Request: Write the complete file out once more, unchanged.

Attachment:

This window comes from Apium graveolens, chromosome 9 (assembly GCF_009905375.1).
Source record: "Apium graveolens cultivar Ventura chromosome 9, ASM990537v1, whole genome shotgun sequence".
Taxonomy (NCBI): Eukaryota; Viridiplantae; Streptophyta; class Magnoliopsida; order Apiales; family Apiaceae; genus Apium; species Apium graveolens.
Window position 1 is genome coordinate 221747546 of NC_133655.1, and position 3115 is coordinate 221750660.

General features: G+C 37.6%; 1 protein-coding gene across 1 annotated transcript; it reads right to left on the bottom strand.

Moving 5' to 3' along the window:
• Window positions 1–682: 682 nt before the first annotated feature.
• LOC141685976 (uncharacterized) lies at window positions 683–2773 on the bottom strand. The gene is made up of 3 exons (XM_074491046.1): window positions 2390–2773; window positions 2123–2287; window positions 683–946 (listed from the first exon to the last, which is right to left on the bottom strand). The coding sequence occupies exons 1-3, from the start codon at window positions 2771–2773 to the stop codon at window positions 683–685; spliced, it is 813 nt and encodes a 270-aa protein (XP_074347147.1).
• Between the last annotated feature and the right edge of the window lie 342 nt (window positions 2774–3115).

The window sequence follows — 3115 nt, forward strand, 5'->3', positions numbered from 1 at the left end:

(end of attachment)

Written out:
This window comes from Apium graveolens, chromosome 9 (assembly GCF_009905375.1).
Source record: "Apium graveolens cultivar Ventura chromosome 9, ASM990537v1, whole genome shotgun sequence".
Taxonomy (NCBI): Eukaryota; Viridiplantae; Streptophyta; class Magnoliopsida; order Apiales; family Apiaceae; genus Apium; species Apium graveolens.
Window position 1 is genome coordinate 221747546 of NC_133655.1, and position 3115 is coordinate 221750660.

General features: G+C 37.6%; 1 protein-coding gene across 1 annotated transcript; it reads right to left on the bottom strand.

Moving 5' to 3' along the window:
• Window positions 1–682: 682 nt before the first annotated feature.
• LOC141685976 (uncharacterized) lies at window positions 683–2773 on the bottom strand. The gene is made up of 3 exons (XM_074491046.1): window positions 2390–2773; window positions 2123–2287; window positions 683–946 (listed from the first exon to the last, which is right to left on the bottom strand). The coding sequence occupies exons 1-3, from the start codon at window positions 2771–2773 to the stop codon at window positions 683–685; spliced, it is 813 nt and encodes a 270-aa protein (XP_074347147.1).
• Between the last annotated feature and the right edge of the window lie 342 nt (window positions 2774–3115).

The window sequence follows — 3115 nt, forward strand, 5'->3', positions numbered from 1 at the left end: